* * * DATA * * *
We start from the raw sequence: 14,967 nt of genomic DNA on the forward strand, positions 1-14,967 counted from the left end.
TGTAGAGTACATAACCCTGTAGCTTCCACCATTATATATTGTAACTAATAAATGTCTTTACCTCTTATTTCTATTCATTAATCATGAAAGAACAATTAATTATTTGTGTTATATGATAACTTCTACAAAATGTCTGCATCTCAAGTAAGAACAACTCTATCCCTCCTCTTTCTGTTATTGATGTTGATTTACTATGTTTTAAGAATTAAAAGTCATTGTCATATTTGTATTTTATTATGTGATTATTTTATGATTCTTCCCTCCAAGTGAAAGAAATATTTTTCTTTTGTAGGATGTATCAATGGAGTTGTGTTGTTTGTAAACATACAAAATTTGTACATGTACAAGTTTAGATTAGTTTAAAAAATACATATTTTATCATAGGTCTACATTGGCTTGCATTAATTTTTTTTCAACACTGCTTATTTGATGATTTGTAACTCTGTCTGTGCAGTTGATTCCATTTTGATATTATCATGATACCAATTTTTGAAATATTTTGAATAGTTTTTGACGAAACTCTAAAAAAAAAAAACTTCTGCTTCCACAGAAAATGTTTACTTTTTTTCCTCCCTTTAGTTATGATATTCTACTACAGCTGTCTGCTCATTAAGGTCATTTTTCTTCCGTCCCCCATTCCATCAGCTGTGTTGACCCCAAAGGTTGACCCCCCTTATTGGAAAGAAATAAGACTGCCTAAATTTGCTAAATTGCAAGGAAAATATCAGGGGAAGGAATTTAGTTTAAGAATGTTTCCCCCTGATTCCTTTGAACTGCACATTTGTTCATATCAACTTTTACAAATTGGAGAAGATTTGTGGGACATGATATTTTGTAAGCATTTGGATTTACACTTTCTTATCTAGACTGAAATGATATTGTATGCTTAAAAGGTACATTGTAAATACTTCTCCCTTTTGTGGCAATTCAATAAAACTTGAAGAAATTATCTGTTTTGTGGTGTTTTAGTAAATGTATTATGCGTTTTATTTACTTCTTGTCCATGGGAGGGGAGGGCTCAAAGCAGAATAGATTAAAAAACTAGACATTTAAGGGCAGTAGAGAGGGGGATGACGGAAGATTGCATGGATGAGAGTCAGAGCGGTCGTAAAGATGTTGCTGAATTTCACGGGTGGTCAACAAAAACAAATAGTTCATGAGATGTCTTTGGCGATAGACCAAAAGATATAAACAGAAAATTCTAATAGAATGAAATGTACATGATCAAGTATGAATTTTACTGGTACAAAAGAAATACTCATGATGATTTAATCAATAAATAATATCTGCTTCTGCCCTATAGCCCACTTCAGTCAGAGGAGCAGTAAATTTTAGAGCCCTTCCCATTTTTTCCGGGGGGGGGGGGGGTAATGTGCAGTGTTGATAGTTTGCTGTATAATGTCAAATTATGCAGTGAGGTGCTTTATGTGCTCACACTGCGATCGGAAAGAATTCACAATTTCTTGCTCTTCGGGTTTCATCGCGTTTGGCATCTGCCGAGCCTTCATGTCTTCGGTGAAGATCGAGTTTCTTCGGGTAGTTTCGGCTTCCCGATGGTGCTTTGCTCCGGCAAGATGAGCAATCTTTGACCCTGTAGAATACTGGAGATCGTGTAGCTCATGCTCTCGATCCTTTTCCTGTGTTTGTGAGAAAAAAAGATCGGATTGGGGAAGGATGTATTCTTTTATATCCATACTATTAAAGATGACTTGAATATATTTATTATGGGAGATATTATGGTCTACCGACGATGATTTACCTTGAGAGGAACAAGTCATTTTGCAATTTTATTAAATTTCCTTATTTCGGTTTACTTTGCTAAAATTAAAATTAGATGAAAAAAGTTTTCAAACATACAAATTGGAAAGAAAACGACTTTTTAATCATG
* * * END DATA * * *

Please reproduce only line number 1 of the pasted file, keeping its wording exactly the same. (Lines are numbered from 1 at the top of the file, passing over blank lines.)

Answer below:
We start from the raw sequence: 14,967 nt of genomic DNA on the forward strand, positions 1-14,967 counted from the left end.